Smiley is simply being Tavis

Tavis Smiley has been catching a lot of heat lately, but he doesn’t seem to mind.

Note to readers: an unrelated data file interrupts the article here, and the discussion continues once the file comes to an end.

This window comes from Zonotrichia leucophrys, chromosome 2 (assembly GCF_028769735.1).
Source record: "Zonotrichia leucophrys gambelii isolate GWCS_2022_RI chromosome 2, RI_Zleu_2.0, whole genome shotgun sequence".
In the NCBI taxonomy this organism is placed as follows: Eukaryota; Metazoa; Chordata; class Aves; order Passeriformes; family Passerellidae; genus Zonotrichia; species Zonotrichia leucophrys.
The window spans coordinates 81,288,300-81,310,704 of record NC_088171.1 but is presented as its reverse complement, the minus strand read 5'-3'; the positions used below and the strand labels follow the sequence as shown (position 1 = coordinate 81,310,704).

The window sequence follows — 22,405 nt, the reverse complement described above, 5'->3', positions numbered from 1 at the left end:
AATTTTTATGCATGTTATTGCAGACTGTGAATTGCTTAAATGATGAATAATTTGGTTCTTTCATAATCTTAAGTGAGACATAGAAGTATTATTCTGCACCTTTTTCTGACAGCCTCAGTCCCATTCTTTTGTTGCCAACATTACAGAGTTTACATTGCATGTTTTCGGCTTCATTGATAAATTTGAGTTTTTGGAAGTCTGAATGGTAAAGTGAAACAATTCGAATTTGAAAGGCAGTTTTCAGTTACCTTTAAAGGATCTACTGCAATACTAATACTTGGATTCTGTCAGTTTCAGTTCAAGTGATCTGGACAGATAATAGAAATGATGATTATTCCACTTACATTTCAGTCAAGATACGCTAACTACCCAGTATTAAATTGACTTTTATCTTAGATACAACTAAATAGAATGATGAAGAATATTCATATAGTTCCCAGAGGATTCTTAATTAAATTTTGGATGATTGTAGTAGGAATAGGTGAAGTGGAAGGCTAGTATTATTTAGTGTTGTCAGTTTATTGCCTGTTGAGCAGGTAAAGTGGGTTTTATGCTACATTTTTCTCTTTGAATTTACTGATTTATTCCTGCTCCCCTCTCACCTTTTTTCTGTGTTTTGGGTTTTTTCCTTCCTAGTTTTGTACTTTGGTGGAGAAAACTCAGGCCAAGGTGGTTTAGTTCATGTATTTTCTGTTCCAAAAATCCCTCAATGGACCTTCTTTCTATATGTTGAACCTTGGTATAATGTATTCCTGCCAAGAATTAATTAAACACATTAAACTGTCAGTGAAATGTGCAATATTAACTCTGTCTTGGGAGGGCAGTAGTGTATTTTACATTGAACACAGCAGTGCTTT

Tavis Smiley has been catching a lot of heat lately, but he doesn’t seem to mind. The host of a talk show on NPR and frequent social activist, Smiley recently hosted We Count, a conference at Chicago State University that brought together activists, academicians and social leaders to discuss the Black agenda. Smiley announced the conference during a commentary on the Tom Joyner radio show, and said that Al Sharpton would be invited to take part. Sharpton called in and disagreed about the invitation, and it was quickly dubbed a Smiley-Sharpton rift. Smiley calls that characterization “silly.” “This conversation is really about whether we need a Black agenda in this era of Obama,” Smiley told the Defender. “Do we need a Black agenda in this so-called post-racial America.” While Smiley posed the question, he admits that he was prompted by Black politicians and other leaders, including Sharpton, whom he said have backed off pressuring the federal government, and particularly President Barack Obama, to move on issues important to the Black community. “What kicked this off is that there were politicians and leaders saying the president didn’t need to focus on a Black agenda. We can’t give this president a pass on dealing with these issues,” Smiley said, noting that the Black community would not give a white president a pass. Smiley said the We Count forum was designed to give voice to issues that affect the Black community. “Black folk are living this every day,” said Smiley. “Black folk are catching hell, getting crushed. We can’t expect that our issues are going to be addressed if we don’t speak up about our issues. A child understands that. When a baby wants attention he makes some noise.” “We’ve always had a Black agenda. The Black agenda has always been the best of the American agenda. It’s always been about justice, about fairness for everybody. But the minute you say ‘Black agenda,’ people think you are being exclusive. They cast it in pejorative terms,” said Smiley. “We have to recast this conversation, redefine the terms.” “I am doing this because I feel compelled to do this,” said Smiley, who describes himself as an activist in the mold of Rev. Dr. Martin Luther King Jr. “It’s about fulfilling my small commitment. My life has always been dedicated to doing my small part.” He noted that Sharpton had scheduled his own conference in New York in April. “I’m all for having as many conversations as necessary,” said Smiley. “I never ever suggested that any conversation that I moderated would be the end-all. I am not trying to start any organization. I’m not trying to run any organization. I’m not unemployed. My role is to raise these questions, and to moderate these kinds of discussions. I’m trying to get us to think, get us to act.” The uninvited guest at Chicago State was the president, whom Smiley had criticized even before the election after Obama chose not to attend Smiley’s State of Black America conference. And his senior advisor, Valerie Jarrett had been invited but could not attend. Smiley subsequently discontinued his gathering, saying that he was advised that with a Black president, they would be unnecessary. “When you are President of the United States, you don’t need to be invited anywhere,” said Smiley. “In my (radio) commentary, it was not about Barack Obama. It was about us coming together as a people to have a conversation about a people. 

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